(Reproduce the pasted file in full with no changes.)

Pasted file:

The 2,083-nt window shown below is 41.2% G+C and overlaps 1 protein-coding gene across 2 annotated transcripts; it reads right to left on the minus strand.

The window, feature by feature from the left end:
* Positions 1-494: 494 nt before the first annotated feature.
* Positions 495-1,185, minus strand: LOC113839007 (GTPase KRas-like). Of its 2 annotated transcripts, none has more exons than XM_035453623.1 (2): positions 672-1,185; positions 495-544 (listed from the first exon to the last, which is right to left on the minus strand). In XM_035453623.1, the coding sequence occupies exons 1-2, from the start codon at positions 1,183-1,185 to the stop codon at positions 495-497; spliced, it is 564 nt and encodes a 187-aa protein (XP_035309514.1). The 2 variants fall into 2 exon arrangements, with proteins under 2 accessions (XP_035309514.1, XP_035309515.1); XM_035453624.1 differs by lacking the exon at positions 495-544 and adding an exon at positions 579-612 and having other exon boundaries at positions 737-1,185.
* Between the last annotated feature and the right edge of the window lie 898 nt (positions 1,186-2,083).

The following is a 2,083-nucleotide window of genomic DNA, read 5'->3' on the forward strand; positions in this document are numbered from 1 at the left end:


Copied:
The 2,083-nt window shown below is 41.2% G+C and overlaps 1 protein-coding gene across 2 annotated transcripts; it reads right to left on the minus strand.

The window, feature by feature from the left end:
* Positions 1-494: 494 nt before the first annotated feature.
* Positions 495-1,185, minus strand: LOC113839007 (GTPase KRas-like). Of its 2 annotated transcripts, none has more exons than XM_035453623.1 (2): positions 672-1,185; positions 495-544 (listed from the first exon to the last, which is right to left on the minus strand). In XM_035453623.1, the coding sequence occupies exons 1-2, from the start codon at positions 1,183-1,185 to the stop codon at positions 495-497; spliced, it is 564 nt and encodes a 187-aa protein (XP_035309514.1). The 2 variants fall into 2 exon arrangements, with proteins under 2 accessions (XP_035309514.1, XP_035309515.1); XM_035453624.1 differs by lacking the exon at positions 495-544 and adding an exon at positions 579-612 and having other exon boundaries at positions 737-1,185.
* Between the last annotated feature and the right edge of the window lie 898 nt (positions 1,186-2,083).

The following is a 2,083-nucleotide window of genomic DNA, read 5'->3' on the forward strand; positions in this document are numbered from 1 at the left end: